Eric Arthur and Ron Thom

There is always a fascination in discovering new connections between architects of different generations and from different places. A link has emerged between Eric R. Arthur (1898-1982), the highly esteemed Professor of Architecture at the University of Toronto, and Ronald J. Thom (1923-86). Arthur may be best known for his books, including Toronto: No Mean City; Thom was the talented designer from British Columbia who is particularly remembered for his buildings at Trent University and Massey College.

The liaison between the two was the little-known Robert Calvert, an architect who graduated from studies with Arthur at the University of Toronto in 1949. Calvert moved to Vancouver to work with Sharp and Thompson, Berwick, Pratt, where Ron Thom was working as a talented apprentice. Principals R.A.D. (Bob) Berwick and C.E. (Ned) Pratt, leaders in the development of West Coast Modernism, had also been Eric Arthur’s students at the University of Toronto, a decade before Calvert. In a joint interview with the present author in 1973, Berwick and Pratt expressed their immense admiration for Arthur as a teacher. Pratt added that Arthur “was a little … too much of a dilettante. He could have been a good architect, but I think he liked teaching too much.”

Eric Arthur, Ron Thom
A.K. Tateishi House, Islington, Ontario, interior. Fleury, Arthur and Barclay (Robert Calvert, principal designer), 1951. (Photo: Panda, 1953, courtesy of the Canadian Architectural Archives at the University of Calgary.

Bob Calvert returned to Toronto in 1951 and took a job with Eric Arthur, then a partner in the firm of Fleury, Arthur, and Barclay. In an interview with me in 2017, architect Ray Moriyama, who also worked in that office at the time, remembered Calvert as “a tall, somewhat flamboyant architect with … design talent.” Calvert apparently took a lead role in the innovative Tateishi house in Islington, now demolished. It was designed in that year for Art Tateishi, the founder of Seabreeze Products and the inventor of the electric fan. The multi-winged composition featured an open plan, with brick-and-glass walls, a butterfly roof, and a folded ceiling sporting exposed timber beams. The interior is dominated by a prominent brick fireplace.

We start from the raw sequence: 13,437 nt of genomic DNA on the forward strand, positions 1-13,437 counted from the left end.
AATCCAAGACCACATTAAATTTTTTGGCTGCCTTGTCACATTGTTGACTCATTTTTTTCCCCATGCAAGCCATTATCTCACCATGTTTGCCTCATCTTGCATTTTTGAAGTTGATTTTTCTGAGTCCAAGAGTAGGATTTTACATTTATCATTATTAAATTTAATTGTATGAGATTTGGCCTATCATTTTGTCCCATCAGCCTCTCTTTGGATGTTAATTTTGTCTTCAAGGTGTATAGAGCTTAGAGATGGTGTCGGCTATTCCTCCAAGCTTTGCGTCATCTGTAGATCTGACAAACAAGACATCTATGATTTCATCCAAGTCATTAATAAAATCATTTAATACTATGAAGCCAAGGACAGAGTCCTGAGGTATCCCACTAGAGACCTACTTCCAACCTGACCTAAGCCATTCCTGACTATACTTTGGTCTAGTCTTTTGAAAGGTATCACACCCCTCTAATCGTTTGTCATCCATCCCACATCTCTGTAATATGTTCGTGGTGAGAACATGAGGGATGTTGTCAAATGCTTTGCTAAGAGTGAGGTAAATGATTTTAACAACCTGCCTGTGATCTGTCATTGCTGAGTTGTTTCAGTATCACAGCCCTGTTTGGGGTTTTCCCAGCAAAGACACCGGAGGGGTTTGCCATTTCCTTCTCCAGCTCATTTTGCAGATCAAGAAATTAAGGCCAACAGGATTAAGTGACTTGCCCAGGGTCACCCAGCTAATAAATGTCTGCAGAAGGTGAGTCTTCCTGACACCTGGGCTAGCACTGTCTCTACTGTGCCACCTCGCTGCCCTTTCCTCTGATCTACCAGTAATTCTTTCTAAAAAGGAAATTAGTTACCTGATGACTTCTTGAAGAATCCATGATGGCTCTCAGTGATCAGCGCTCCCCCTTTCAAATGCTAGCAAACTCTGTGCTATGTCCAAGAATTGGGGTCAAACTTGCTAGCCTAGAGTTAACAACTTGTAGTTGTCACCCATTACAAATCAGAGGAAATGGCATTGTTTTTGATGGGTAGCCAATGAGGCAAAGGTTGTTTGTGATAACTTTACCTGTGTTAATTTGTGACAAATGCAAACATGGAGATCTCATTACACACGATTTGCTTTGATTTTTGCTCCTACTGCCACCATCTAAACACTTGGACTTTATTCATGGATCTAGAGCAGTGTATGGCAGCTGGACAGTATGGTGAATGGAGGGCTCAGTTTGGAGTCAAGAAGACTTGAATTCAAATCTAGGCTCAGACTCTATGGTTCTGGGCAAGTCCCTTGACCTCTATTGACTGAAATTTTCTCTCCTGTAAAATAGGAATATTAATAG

These and other features of the Tateishi house bear a family resemblance to the D.H. Copp house in Vancouver, also built in 1951, and designed by the young Ron Thom. A common source of inspiration for both Calvert and Thom would have been the much-admired houses of Frank Lloyd Wright. A more immediate connection, however, was their time spent together in Berwick and Pratt’s office.

Eric Arthur, Ron Thom
D.H. Copp House, Vancouver, BC, interior. Sharp and Thompson, Berwick, Pratt (Ronald J. Thom, principal designer), 1951. (Morgan Zachs) Photo by John Flanders, courtesy of the Canadian Architectural Archives at the University of Calgary.

Calvert’s Tateishi house may have been as close as the Toronto area ever came to adopting West Coast Modernism. Modern architecture in Ontario was soon dominated by the colder and harder-edged International Style, which was associated most closely with John B. Parkin Associates and the designs of John C. Parkin. Thom’s work became more intricate, although it maintained its characteristic warmth. Calvert, for his part, moved to Montreal and turned mostly to restoration and landscape architecture.